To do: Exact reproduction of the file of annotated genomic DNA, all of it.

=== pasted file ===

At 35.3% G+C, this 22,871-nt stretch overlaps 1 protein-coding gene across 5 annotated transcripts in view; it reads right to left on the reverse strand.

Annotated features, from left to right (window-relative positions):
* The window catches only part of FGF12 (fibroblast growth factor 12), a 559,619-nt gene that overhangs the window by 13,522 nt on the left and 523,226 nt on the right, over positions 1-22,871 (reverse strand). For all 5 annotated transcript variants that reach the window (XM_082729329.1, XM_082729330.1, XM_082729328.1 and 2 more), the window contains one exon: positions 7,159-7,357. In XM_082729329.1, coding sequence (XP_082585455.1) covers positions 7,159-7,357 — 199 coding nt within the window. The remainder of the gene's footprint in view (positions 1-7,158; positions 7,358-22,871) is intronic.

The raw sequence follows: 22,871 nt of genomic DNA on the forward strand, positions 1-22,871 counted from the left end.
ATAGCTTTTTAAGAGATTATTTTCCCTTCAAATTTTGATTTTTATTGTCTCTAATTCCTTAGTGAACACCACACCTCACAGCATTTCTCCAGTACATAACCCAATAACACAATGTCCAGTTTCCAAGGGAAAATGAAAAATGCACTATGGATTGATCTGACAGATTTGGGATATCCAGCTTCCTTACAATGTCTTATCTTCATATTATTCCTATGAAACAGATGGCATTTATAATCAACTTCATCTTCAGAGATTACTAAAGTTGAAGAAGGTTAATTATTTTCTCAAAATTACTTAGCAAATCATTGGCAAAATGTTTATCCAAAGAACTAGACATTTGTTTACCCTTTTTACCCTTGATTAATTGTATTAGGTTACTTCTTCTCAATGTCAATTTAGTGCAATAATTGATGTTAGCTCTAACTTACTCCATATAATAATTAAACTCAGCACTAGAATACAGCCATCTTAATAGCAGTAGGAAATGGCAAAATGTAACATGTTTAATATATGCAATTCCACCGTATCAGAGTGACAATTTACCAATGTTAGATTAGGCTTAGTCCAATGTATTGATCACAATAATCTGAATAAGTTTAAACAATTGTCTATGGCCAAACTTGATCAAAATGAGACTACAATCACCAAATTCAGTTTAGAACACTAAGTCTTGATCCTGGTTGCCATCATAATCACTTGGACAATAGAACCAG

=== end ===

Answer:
At 35.3% G+C, this 22,871-nt stretch overlaps 1 protein-coding gene across 5 annotated transcripts in view; it reads right to left on the reverse strand.

Annotated features, from left to right (window-relative positions):
* The window catches only part of FGF12 (fibroblast growth factor 12), a 559,619-nt gene that overhangs the window by 13,522 nt on the left and 523,226 nt on the right, over positions 1-22,871 (reverse strand). For all 5 annotated transcript variants that reach the window (XM_082729329.1, XM_082729330.1, XM_082729328.1 and 2 more), the window contains one exon: positions 7,159-7,357. In XM_082729329.1, coding sequence (XP_082585455.1) covers positions 7,159-7,357 — 199 coding nt within the window. The remainder of the gene's footprint in view (positions 1-7,158; positions 7,358-22,871) is intronic.

The raw sequence follows: 22,871 nt of genomic DNA on the forward strand, positions 1-22,871 counted from the left end.
ATAGCTTTTTAAGAGATTATTTTCCCTTCAAATTTTGATTTTTATTGTCTCTAATTCCTTAGTGAACACCACACCTCACAGCATTTCTCCAGTACATAACCCAATAACACAATGTCCAGTTTCCAAGGGAAAATGAAAAATGCACTATGGATTGATCTGACAGATTTGGGATATCCAGCTTCCTTACAATGTCTTATCTTCATATTATTCCTATGAAACAGATGGCATTTATAATCAACTTCATCTTCAGAGATTACTAAAGTTGAAGAAGGTTAATTATTTTCTCAAAATTACTTAGCAAATCATTGGCAAAATGTTTATCCAAAGAACTAGACATTTGTTTACCCTTTTTACCCTTGATTAATTGTATTAGGTTACTTCTTCTCAATGTCAATTTAGTGCAATAATTGATGTTAGCTCTAACTTACTCCATATAATAATTAAACTCAGCACTAGAATACAGCCATCTTAATAGCAGTAGGAAATGGCAAAATGTAACATGTTTAATATATGCAATTCCACCGTATCAGAGTGACAATTTACCAATGTTAGATTAGGCTTAGTCCAATGTATTGATCACAATAATCTGAATAAGTTTAAACAATTGTCTATGGCCAAACTTGATCAAAATGAGACTACAATCACCAAATTCAGTTTAGAACACTAAGTCTTGATCCTGGTTGCCATCATAATCACTTGGACAATAGAACCAG